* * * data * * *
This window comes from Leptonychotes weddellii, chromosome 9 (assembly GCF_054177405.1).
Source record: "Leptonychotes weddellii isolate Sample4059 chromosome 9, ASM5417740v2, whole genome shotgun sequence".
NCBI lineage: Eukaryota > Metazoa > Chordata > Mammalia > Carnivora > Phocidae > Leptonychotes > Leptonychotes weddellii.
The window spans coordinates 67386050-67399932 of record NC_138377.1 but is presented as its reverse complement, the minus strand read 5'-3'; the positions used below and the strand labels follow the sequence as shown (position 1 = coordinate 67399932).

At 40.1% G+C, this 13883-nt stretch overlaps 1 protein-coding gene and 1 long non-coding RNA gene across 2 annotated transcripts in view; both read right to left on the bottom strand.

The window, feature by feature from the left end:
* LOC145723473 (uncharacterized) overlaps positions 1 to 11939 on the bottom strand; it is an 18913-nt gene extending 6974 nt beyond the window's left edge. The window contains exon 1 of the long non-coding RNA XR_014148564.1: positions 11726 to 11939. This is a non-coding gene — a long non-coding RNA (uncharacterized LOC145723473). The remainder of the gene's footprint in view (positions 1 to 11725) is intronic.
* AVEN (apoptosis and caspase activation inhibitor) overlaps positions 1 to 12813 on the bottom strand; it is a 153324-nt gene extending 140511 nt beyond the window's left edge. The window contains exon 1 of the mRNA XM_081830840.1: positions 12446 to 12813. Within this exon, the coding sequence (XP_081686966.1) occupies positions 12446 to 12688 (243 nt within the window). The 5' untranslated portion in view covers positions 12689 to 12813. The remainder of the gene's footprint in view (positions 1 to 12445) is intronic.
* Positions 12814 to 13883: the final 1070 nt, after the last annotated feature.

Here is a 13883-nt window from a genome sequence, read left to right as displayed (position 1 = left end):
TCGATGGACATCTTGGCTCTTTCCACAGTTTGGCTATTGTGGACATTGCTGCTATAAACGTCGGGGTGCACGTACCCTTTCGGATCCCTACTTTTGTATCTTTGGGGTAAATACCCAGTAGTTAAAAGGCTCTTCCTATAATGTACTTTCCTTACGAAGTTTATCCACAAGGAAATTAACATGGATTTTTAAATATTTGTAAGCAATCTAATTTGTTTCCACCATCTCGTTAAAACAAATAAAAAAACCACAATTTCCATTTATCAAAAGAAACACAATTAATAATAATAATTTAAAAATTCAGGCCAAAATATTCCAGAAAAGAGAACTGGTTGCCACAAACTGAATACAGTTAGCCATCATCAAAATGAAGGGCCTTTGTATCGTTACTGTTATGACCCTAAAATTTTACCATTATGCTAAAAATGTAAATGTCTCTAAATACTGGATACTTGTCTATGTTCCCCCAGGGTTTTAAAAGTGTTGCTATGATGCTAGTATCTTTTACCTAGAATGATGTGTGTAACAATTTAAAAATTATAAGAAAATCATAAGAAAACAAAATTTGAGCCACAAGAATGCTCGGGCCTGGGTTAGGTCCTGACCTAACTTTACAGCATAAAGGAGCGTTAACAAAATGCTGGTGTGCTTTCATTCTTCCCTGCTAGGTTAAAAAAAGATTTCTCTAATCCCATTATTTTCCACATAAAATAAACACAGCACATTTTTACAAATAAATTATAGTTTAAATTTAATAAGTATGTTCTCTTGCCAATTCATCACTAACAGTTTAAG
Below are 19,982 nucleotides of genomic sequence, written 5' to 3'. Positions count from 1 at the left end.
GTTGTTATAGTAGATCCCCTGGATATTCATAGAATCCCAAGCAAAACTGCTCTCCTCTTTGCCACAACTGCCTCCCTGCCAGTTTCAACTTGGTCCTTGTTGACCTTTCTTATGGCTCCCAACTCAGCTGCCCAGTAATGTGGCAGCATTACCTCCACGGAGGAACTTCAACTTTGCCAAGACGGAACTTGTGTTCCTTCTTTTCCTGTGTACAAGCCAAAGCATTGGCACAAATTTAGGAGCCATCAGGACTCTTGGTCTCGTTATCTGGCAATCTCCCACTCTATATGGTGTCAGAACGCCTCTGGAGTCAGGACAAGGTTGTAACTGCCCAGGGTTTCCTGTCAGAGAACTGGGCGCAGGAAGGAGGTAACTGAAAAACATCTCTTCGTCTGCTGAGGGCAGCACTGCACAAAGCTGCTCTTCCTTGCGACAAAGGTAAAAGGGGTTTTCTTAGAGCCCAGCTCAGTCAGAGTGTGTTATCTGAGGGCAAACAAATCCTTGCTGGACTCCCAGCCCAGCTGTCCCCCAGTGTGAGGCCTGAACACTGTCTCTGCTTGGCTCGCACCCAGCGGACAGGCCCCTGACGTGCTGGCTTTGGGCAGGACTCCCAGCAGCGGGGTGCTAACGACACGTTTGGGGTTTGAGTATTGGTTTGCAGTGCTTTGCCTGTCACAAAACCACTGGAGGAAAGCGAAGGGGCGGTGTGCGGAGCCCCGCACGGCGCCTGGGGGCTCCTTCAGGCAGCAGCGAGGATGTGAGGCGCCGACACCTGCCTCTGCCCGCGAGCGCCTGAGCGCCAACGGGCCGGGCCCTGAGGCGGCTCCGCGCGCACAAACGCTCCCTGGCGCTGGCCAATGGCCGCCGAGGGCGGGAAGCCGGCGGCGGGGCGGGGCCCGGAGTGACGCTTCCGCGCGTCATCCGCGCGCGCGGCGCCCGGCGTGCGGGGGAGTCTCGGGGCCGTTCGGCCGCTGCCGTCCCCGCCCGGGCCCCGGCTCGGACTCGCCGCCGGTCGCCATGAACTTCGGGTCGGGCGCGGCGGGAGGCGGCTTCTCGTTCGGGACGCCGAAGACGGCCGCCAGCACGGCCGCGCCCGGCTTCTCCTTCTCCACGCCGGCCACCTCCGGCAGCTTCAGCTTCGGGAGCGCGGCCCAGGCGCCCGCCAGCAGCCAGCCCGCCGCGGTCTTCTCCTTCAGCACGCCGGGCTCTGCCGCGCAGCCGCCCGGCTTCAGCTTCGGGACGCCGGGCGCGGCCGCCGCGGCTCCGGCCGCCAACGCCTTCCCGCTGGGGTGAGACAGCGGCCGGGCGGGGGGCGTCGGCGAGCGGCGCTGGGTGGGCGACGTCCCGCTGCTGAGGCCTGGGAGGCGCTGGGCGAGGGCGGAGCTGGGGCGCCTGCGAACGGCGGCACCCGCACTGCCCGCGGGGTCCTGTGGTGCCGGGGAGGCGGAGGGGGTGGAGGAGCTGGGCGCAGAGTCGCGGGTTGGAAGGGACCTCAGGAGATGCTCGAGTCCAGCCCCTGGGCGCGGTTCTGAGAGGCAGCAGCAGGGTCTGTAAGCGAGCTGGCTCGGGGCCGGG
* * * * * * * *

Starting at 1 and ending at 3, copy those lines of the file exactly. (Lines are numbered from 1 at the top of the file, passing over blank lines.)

This window comes from Leptonychotes weddellii, chromosome 9 (assembly GCF_054177405.1).
Source record: "Leptonychotes weddellii isolate Sample4059 chromosome 9, ASM5417740v2, whole genome shotgun sequence".
NCBI lineage: Eukaryota > Metazoa > Chordata > Mammalia > Carnivora > Phocidae > Leptonychotes > Leptonychotes weddellii.